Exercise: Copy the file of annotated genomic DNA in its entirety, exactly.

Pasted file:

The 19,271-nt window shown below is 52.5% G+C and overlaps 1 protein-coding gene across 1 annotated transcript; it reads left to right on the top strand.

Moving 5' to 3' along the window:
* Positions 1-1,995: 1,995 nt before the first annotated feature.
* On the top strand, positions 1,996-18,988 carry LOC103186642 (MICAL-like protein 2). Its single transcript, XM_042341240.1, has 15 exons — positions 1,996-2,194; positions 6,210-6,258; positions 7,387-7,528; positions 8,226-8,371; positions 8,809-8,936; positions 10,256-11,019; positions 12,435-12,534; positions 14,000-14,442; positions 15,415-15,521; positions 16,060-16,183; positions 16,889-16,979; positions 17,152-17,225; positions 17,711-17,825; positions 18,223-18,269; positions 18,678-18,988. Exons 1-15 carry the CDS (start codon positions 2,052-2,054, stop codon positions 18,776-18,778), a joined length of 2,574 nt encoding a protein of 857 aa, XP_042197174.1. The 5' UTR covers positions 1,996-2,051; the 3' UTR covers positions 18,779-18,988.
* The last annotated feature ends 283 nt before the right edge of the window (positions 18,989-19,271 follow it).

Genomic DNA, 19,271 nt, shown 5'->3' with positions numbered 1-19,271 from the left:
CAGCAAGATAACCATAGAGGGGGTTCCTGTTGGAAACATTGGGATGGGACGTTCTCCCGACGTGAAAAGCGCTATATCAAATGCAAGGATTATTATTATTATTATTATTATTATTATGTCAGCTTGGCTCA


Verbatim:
The 19,271-nt window shown below is 52.5% G+C and overlaps 1 protein-coding gene across 1 annotated transcript; it reads left to right on the top strand.

Moving 5' to 3' along the window:
* Positions 1-1,995: 1,995 nt before the first annotated feature.
* On the top strand, positions 1,996-18,988 carry LOC103186642 (MICAL-like protein 2). Its single transcript, XM_042341240.1, has 15 exons — positions 1,996-2,194; positions 6,210-6,258; positions 7,387-7,528; positions 8,226-8,371; positions 8,809-8,936; positions 10,256-11,019; positions 12,435-12,534; positions 14,000-14,442; positions 15,415-15,521; positions 16,060-16,183; positions 16,889-16,979; positions 17,152-17,225; positions 17,711-17,825; positions 18,223-18,269; positions 18,678-18,988. Exons 1-15 carry the CDS (start codon positions 2,052-2,054, stop codon positions 18,776-18,778), a joined length of 2,574 nt encoding a protein of 857 aa, XP_042197174.1. The 5' UTR covers positions 1,996-2,051; the 3' UTR covers positions 18,779-18,988.
* The last annotated feature ends 283 nt before the right edge of the window (positions 18,989-19,271 follow it).

Genomic DNA, 19,271 nt, shown 5'->3' with positions numbered 1-19,271 from the left:
CAGCAAGATAACCATAGAGGGGGTTCCTGTTGGAAACATTGGGATGGGACGTTCTCCCGACGTGAAAAGCGCTATATCAAATGCAAGGATTATTATTATTATTATTATTATTATTATGTCAGCTTGGCTCA